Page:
Recapture Canyon’s stream provides year-round lush habitat for wildlife. This stream is almost certainly the reason that the Ancestral Puebloans began inhabiting Recapture Canyon nearly 2,000 years ago. Remarkable remnants from these agrarian communities, many eligible for the National Register of Historic Places, have been preserved through the centuries in this quiet canyon.
The Hopi Tribe has requested that the BLM continue its closure order due to the sensitive nature of the cultural resources in the canyon. The Salt Lake Tribune has editorialized against rewarding illegal trail construction by approving the right-of way, and emphasized the need to maintain the closure to protect the archaeological treasures.
Yet San Juan County continues to pressure the agency to grant a right-of-way to the county for the illegal off-road vehicle trail and several other new trails on the rim of the canyon.
The Right Thing
There is no shortage of off-road vehicle trails in San Juan County, where enthusiasts can enjoy over 4,000 miles of trails on public lands. The BLM has a duty to protect Recapture Canyon’s stream, wildlife habitat, and the ancient Ancestral Puebloan sites, rather than grant an off-road vehicle right-of way to the county that will put nationally significant resources at risk of damage and destruction. The agency should do the right thing, and deny the county’s right-of-way request.
Please take a moment to send a letter to BLM requesting that it deny the county’s right-of-way request for the proposed off-road vehicle trails in and near Recapture Canyon.
Over at HCN’s The Goat Blog, Sarah Jane Keller reports on a new study that shows how helping desert soil could save Western Colorado’s snowpack:
Southwest Colorado’s snowpack is the West’s hardest-hit when spring winds carrying tiny dust particles slam into the mountains. That cinnamon layer coating the snow means that it absorbs more of the sun’s radiation heats up, and melts faster than clean snow…. As water managers in the Colorado Basin plan for the region’s impending water crunch, and more dust is blowing around the West, they are starting to realize that dust is a hydrological game-changer.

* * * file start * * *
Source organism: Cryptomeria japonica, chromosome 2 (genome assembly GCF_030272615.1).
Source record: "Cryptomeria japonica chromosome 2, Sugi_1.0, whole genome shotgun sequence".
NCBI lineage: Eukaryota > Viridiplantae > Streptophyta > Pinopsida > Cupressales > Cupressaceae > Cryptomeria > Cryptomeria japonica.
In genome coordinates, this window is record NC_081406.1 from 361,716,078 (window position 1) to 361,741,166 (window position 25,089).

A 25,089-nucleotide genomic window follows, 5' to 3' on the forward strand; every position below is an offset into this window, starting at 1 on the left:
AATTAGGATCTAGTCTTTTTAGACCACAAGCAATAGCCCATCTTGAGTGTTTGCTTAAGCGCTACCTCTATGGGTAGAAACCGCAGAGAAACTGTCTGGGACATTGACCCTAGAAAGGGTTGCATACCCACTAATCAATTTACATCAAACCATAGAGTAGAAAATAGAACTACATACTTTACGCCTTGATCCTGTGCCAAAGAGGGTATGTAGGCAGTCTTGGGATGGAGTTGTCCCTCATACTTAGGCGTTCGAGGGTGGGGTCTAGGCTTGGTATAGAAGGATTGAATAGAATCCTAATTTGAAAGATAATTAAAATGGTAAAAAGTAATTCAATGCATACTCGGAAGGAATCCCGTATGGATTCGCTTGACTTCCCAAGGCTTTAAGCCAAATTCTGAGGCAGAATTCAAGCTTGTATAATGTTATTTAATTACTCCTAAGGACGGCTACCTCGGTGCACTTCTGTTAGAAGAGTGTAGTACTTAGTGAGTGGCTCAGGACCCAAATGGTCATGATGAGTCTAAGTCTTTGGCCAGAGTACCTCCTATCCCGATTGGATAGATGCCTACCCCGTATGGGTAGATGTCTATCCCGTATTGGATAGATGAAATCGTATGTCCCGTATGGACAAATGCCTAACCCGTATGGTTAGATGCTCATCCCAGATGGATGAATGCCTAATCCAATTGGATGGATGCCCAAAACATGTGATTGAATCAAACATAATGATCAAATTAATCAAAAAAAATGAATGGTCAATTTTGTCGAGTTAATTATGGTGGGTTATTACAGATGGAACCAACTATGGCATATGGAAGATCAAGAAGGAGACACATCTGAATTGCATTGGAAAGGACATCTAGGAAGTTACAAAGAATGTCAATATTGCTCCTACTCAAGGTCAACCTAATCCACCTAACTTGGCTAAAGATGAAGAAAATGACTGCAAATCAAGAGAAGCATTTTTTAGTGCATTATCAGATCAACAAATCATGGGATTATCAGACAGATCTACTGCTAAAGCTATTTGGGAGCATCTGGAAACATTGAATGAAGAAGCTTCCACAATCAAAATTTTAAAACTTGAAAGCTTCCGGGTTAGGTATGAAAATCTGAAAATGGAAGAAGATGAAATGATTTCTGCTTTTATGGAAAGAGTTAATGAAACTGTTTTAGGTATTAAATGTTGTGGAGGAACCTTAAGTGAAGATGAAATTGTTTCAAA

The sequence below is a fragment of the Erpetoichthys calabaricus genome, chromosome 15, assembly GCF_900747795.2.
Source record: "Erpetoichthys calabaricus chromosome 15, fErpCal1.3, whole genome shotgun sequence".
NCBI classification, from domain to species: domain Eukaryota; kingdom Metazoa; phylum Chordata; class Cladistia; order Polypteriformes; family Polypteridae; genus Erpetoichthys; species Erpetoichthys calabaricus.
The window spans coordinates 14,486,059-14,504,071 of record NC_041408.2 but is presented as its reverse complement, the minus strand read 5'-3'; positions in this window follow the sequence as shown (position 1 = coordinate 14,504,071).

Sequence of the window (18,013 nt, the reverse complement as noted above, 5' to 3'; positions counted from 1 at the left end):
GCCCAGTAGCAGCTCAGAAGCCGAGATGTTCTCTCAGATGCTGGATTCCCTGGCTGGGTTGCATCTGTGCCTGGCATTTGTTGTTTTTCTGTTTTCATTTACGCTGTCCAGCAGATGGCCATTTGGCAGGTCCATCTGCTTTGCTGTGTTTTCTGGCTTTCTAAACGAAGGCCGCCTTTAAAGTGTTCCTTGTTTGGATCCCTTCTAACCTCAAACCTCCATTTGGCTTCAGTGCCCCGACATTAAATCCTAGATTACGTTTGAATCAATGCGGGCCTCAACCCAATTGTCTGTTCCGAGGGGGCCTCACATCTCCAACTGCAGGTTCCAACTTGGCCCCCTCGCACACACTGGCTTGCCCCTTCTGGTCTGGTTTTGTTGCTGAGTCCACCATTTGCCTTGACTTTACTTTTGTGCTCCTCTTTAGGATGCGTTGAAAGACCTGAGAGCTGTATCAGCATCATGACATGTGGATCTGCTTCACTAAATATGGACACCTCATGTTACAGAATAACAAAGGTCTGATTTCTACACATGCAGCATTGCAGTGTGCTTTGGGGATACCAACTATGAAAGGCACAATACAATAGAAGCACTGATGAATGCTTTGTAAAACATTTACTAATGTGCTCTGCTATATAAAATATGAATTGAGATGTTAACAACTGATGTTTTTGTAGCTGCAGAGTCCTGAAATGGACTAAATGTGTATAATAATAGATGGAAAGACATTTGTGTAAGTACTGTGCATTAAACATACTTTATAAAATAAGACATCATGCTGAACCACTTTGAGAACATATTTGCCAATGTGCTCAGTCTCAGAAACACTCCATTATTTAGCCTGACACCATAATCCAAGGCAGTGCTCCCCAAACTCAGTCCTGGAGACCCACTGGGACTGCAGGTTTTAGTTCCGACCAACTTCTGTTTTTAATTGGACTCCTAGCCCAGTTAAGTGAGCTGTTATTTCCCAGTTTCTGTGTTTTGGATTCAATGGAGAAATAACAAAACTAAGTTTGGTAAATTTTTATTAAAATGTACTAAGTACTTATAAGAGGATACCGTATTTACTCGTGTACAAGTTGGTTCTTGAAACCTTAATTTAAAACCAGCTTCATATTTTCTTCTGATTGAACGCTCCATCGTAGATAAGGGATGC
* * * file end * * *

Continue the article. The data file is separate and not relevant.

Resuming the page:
The Center for Snow and Avalanche Studies, in Silverton, Colo., began tracking dust on snow in the San Juan Mountains in 2003, but dust has been worse in recent years, including 2013. In a recent study looking at the combined impact of climate warming and dust on the Upper Colorado River Basin’s snowpack, researchers found that “extreme” dust years like 2009 and 2010 advance spring runoff timing by three weeks, compared to moderate dust years. That’s a total of six weeks earlier than runoff from clean snow.;
The new study “adds more detail to what earlier research has shown,” Keller writes: “That at least in the short term, dust has a bigger impact on the speed of mountain snow melt than increasing temperatures do.”
For many years, SUWA has been pointing out the connection between protecting the wild lands of the Colorado Plateau with other critical issues like climate change and water allocation for the Colorado Basin.
That’s why it’s so critical to protect places like Greater Canyonlands, where an explosion of off-road vehicle use and mining and drilling has helped to hasten the seasonal demise of Colorado’s snowpack and the resulting pressure on the Colorado River’s 40 million water users.
Click here to learn more and to take action.